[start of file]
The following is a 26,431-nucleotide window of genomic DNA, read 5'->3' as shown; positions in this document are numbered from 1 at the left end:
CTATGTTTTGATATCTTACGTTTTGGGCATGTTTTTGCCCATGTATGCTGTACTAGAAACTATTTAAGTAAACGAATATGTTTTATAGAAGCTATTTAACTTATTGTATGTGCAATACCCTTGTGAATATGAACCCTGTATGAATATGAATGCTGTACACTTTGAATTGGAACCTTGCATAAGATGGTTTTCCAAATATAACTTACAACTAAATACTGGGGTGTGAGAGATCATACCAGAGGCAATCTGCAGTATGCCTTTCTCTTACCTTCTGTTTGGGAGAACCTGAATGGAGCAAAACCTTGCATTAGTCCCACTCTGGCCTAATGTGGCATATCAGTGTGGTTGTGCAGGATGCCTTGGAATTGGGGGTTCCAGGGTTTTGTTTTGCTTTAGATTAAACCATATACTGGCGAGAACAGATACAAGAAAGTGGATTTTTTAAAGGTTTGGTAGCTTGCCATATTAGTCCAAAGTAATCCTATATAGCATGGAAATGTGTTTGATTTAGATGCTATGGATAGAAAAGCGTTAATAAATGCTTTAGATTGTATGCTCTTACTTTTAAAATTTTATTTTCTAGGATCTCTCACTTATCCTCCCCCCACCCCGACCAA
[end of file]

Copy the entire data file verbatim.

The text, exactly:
The following is a 26,431-nucleotide window of genomic DNA, read 5'->3' as shown; positions in this document are numbered from 1 at the left end:
CTATGTTTTGATATCTTACGTTTTGGGCATGTTTTTGCCCATGTATGCTGTACTAGAAACTATTTAAGTAAACGAATATGTTTTATAGAAGCTATTTAACTTATTGTATGTGCAATACCCTTGTGAATATGAACCCTGTATGAATATGAATGCTGTACACTTTGAATTGGAACCTTGCATAAGATGGTTTTCCAAATATAACTTACAACTAAATACTGGGGTGTGAGAGATCATACCAGAGGCAATCTGCAGTATGCCTTTCTCTTACCTTCTGTTTGGGAGAACCTGAATGGAGCAAAACCTTGCATTAGTCCCACTCTGGCCTAATGTGGCATATCAGTGTGGTTGTGCAGGATGCCTTGGAATTGGGGGTTCCAGGGTTTTGTTTTGCTTTAGATTAAACCATATACTGGCGAGAACAGATACAAGAAAGTGGATTTTTTAAAGGTTTGGTAGCTTGCCATATTAGTCCAAAGTAATCCTATATAGCATGGAAATGTGTTTGATTTAGATGCTATGGATAGAAAAGCGTTAATAAATGCTTTAGATTGTATGCTCTTACTTTTAAAATTTTATTTTCTAGGATCTCTCACTTATCCTCCCCCCACCCCGACCAA